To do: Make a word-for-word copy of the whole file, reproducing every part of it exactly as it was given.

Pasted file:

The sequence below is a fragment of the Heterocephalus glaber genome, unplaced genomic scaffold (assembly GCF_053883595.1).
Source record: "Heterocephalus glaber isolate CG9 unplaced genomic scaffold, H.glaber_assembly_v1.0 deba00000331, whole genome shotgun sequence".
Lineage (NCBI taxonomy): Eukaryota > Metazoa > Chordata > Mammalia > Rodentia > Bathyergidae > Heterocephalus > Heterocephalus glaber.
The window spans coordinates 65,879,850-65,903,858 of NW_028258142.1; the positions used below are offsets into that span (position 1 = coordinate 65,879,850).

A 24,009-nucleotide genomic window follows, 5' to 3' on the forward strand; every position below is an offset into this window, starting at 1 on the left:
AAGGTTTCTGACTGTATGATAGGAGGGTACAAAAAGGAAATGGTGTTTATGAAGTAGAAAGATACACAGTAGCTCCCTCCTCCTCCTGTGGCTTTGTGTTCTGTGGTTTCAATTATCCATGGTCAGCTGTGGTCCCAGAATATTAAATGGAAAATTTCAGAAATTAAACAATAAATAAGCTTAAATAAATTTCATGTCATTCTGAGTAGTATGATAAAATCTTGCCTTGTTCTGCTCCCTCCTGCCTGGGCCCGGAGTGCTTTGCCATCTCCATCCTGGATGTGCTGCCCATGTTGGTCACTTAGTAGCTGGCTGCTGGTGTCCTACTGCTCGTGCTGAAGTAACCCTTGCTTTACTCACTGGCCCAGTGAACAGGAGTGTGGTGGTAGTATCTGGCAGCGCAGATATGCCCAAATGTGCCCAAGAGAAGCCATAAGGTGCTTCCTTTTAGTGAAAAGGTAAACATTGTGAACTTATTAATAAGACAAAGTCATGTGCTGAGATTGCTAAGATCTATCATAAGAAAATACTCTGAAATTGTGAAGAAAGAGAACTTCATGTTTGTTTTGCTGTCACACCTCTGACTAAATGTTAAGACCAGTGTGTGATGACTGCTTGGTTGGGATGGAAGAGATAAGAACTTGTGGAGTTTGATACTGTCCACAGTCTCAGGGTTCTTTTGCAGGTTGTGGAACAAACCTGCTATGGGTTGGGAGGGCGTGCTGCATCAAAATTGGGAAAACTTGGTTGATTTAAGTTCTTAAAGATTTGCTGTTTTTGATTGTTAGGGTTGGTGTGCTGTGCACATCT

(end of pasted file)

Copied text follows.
The sequence below is a fragment of the Heterocephalus glaber genome, unplaced genomic scaffold (assembly GCF_053883595.1).
Source record: "Heterocephalus glaber isolate CG9 unplaced genomic scaffold, H.glaber_assembly_v1.0 deba00000331, whole genome shotgun sequence".
Lineage (NCBI taxonomy): Eukaryota > Metazoa > Chordata > Mammalia > Rodentia > Bathyergidae > Heterocephalus > Heterocephalus glaber.
The window spans coordinates 65,879,850-65,903,858 of NW_028258142.1; the positions used below are offsets into that span (position 1 = coordinate 65,879,850).

A 24,009-nucleotide genomic window follows, 5' to 3' on the forward strand; every position below is an offset into this window, starting at 1 on the left:
AAGGTTTCTGACTGTATGATAGGAGGGTACAAAAAGGAAATGGTGTTTATGAAGTAGAAAGATACACAGTAGCTCCCTCCTCCTCCTGTGGCTTTGTGTTCTGTGGTTTCAATTATCCATGGTCAGCTGTGGTCCCAGAATATTAAATGGAAAATTTCAGAAATTAAACAATAAATAAGCTTAAATAAATTTCATGTCATTCTGAGTAGTATGATAAAATCTTGCCTTGTTCTGCTCCCTCCTGCCTGGGCCCGGAGTGCTTTGCCATCTCCATCCTGGATGTGCTGCCCATGTTGGTCACTTAGTAGCTGGCTGCTGGTGTCCTACTGCTCGTGCTGAAGTAACCCTTGCTTTACTCACTGGCCCAGTGAACAGGAGTGTGGTGGTAGTATCTGGCAGCGCAGATATGCCCAAATGTGCCCAAGAGAAGCCATAAGGTGCTTCCTTTTAGTGAAAAGGTAAACATTGTGAACTTATTAATAAGACAAAGTCATGTGCTGAGATTGCTAAGATCTATCATAAGAAAATACTCTGAAATTGTGAAGAAAGAGAACTTCATGTTTGTTTTGCTGTCACACCTCTGACTAAATGTTAAGACCAGTGTGTGATGACTGCTTGGTTGGGATGGAAGAGATAAGAACTTGTGGAGTTTGATACTGTCCACAGTCTCAGGGTTCTTTTGCAGGTTGTGGAACAAACCTGCTATGGGTTGGGAGGGCGTGCTGCATCAAAATTGGGAAAACTTGGTTGATTTAAGTTCTTAAAGATTTGCTGTTTTTGATTGTTAGGGTTGGTGTGCTGTGCACATCT